Many people with type 2 diabetes self-monitor their blood glucose in order to improve and manage their diabetes.

A journal from the American Diabetes Association states, “Self-monitoring of blood glucose (SMBG) is an important component of modern therapy for diabetes mellitus. SMBG has been recommended for people with diabetes and their healthcare professionals in order to achieve a specific level of glycemic control and to prevent hypoglycemia. The goal of SMBG is to collect detailed information about blood glucose levels at many time points to enable maintenance of a more constant glucose level by more precise regimens. It can be used to aid in the adjustment of a therapeutic regimen in response to blood glucose values and to help individuals adjust their dietary intake, physical activity, and insulin doses to improve glycemic control on a day-to-day basis.”

How self-monitoring benefits diabetes control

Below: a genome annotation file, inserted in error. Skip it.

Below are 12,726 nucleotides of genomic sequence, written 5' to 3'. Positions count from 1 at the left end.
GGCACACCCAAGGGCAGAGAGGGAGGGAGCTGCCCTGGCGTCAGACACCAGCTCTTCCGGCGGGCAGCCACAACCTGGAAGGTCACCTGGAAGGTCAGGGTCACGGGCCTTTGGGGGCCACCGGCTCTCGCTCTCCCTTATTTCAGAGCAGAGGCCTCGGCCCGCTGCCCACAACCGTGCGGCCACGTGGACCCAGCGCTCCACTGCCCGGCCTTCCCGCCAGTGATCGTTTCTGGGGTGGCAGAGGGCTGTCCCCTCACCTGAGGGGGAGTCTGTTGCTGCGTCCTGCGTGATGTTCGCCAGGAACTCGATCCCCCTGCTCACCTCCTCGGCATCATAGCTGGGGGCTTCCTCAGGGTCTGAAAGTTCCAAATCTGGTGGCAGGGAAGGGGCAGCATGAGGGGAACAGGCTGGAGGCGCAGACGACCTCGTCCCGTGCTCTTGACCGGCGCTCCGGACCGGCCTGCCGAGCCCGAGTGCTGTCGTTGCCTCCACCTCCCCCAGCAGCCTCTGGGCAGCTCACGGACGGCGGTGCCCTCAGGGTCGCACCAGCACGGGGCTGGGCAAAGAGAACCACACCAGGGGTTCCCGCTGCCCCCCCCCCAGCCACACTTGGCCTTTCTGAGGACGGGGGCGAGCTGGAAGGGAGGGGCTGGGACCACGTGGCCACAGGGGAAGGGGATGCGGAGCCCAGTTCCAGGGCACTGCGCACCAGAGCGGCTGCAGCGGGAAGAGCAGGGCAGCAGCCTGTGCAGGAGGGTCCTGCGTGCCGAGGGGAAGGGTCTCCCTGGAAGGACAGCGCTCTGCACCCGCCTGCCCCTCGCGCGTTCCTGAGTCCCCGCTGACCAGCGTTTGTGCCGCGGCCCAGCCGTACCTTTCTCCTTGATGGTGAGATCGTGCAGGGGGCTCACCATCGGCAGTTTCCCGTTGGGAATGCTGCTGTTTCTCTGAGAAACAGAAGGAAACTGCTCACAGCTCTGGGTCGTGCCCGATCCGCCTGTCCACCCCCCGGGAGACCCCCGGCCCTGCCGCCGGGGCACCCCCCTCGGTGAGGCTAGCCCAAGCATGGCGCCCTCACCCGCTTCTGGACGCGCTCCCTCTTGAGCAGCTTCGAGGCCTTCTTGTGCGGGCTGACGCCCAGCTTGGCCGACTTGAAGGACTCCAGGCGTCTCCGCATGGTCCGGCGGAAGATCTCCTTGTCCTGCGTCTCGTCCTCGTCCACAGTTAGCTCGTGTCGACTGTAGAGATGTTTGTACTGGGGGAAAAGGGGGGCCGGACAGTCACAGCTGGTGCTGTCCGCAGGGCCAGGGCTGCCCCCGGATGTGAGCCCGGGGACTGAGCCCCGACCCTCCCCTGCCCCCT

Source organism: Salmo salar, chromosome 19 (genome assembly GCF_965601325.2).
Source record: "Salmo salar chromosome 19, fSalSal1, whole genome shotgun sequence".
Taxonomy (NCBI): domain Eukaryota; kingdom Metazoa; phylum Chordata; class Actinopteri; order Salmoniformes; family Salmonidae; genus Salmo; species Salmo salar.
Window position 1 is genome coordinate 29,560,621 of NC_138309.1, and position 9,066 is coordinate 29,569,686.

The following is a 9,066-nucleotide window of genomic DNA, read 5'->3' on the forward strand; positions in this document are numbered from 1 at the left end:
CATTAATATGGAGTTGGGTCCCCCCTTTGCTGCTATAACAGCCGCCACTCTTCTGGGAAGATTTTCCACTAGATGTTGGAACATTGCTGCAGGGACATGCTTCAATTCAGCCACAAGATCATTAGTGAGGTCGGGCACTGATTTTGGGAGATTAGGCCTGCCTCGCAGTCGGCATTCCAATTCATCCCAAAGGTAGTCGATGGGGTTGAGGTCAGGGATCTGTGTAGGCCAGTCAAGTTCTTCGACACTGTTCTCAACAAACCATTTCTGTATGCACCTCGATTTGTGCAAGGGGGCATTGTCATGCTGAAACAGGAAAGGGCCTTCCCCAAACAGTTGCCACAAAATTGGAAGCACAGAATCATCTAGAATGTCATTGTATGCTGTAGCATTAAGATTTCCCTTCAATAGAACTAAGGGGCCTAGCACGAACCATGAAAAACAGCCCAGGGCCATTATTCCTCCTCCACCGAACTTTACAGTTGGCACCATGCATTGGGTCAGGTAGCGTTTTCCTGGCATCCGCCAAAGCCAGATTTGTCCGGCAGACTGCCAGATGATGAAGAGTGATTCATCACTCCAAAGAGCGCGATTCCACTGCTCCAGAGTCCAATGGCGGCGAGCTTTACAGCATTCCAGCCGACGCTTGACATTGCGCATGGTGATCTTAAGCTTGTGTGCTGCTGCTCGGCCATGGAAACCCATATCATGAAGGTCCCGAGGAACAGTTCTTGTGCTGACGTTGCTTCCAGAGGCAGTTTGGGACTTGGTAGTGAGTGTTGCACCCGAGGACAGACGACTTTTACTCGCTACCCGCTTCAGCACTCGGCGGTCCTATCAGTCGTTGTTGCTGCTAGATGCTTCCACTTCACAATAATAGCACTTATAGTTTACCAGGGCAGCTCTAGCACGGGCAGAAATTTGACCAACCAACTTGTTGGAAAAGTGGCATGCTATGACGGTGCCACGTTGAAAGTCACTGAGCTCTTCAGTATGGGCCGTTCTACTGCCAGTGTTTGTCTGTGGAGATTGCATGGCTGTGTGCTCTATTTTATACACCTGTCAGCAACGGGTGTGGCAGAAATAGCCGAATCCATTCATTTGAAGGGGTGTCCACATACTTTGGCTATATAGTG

• By recording your results, you can create a blood glucose profile that can aid your doctor in creating an individualized treatment plan.

  • It offers more freedom to you and gives you the ability to make day-to-day choices regarding diet, exercise, and treatment options.

  • Being able to recognize hypoglycemia or hyperglycemia gives you insight to how your body reacts so you can respond accordingly.

  • When you have the knowledge and tools to manage your disease, you make educated choices about your lifestyle and treatment options, leading to greater glycemic control and better overall health.

In a separate study published in Diabetes Care, a researcher stated, “Self-monitoring of blood glucose (SMBG) has been considered a key component of patient management. Arguably, there remains almost universal agreement that SMBG should be available to all diabetic patients regardless of current treatment strategy.”

Above all else, the answer comes down to each individual. Diabetes affects everyone differently, and what works for one person may not work for another.

The best plan of action is to visit your doctor regularly to create a treatment plan unique to you and your diabetes.